Journeying in Medicine, Part 1

The Medical Humanities Society at Des Moines University presents its second online arts gallery, “Journeying in Medicine.” It features art works and the written word by DMU students depicting their own path to and through medicine.

Gallery curators are Caitlin Descovich O’Hare, a second-year osteopathic medical student, and Charles Gaccione, a first-year osteopathic medical student. They are executive officers of the Medical Humanities Society.

Featured contributors to this installment of the gallery are Kelsey Hurd, a student in the physician assistant program, and Terra Ambrosius Matthews, an osteopathic medical student. Both are members of the DMU Class of 2020.

Kelsey Hurd – in her own words: This shadow box was put together for an anatomy project to condone appreciation and gratitude for my body donor learning experience. Each part is a symbol of my learning and the dedication of a person to the body donor program. I want to say thank you to my body donor for a lifelong experience that brought happiness, learning, and showed us her kind heart.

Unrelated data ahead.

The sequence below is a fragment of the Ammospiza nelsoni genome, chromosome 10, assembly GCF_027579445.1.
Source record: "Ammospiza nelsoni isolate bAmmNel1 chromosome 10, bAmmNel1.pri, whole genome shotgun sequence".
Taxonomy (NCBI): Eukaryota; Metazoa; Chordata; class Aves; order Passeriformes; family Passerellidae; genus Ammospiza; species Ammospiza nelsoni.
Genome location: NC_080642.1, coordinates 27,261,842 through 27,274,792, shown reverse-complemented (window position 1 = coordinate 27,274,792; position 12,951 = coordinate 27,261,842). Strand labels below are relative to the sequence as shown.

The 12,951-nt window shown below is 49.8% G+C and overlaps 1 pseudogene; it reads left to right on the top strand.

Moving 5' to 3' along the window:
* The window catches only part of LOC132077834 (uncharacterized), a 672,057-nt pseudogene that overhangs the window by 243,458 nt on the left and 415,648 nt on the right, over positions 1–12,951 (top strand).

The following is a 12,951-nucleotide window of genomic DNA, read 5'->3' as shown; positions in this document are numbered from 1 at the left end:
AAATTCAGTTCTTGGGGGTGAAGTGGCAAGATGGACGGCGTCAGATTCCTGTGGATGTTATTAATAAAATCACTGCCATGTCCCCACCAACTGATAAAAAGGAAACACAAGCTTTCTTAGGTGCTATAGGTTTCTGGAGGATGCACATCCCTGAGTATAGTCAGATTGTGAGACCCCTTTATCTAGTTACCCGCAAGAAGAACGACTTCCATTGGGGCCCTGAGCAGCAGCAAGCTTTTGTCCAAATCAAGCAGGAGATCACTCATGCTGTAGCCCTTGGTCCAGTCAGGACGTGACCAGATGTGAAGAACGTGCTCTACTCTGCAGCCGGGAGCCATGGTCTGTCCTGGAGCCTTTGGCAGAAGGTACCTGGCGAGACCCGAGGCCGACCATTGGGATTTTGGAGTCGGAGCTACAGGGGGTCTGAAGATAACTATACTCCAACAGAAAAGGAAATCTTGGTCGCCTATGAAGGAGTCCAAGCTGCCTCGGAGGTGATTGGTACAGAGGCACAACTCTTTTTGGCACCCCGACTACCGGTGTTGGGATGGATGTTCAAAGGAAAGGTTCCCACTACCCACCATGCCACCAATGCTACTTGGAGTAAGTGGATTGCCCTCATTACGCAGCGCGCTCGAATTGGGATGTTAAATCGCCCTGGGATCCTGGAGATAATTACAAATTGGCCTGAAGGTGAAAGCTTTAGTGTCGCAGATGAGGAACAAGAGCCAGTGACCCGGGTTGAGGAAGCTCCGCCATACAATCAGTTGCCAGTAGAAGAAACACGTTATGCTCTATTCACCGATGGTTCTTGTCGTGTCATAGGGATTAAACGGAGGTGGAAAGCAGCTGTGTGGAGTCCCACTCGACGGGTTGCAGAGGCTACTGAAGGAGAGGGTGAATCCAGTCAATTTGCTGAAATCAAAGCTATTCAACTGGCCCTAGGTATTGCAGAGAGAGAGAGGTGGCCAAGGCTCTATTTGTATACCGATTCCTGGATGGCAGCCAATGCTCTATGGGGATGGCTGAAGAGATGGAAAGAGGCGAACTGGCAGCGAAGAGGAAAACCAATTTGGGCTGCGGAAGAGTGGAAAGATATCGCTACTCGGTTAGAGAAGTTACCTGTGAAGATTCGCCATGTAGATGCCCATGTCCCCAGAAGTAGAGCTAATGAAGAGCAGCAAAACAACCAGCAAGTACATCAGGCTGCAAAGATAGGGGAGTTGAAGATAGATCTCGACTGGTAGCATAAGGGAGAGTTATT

The book is a student anatomy lesson book from 1886. The passage I chose exemplified the need to study the body to learn. It stated the need to study the living, the deceased, and in the very least studying a human skeleton is most beneficial. I chose the image of the skeleton as it is a common image associated with anatomy.

The heart was placed with a key symbol to signify the heart is what carries a person’s being and soul. A body donor must have a heart committed to education and health of others.

The flowers are a symbol of life, death and happiness. Bleeding heart is in the locket, prairie stars are yellow and the forget-me-nots in blue. They are to represent the pieces and parts that we observed through our dissections. The chain of gears is to represent the learning and cycle of knowledge that will continue beyond this experience. The light is to symbolize that through something considered dark, death, a light has been turned on. I am highlighting the service this person gave to others through her contribution to students.

Lastly, I placed a thank you sign in the middle. I felt after placing the other items that it did not yet show my gratitude. I chose to directly say thank you as I did not feel there was another way to express my appreciation for such a commitment to teaching others.

Terra Ambrosius Matthews – in her own words: Last year I was in an art class through DMU and as our “final project” we had to draw a close up of an anatomical structure, I drew an ear.

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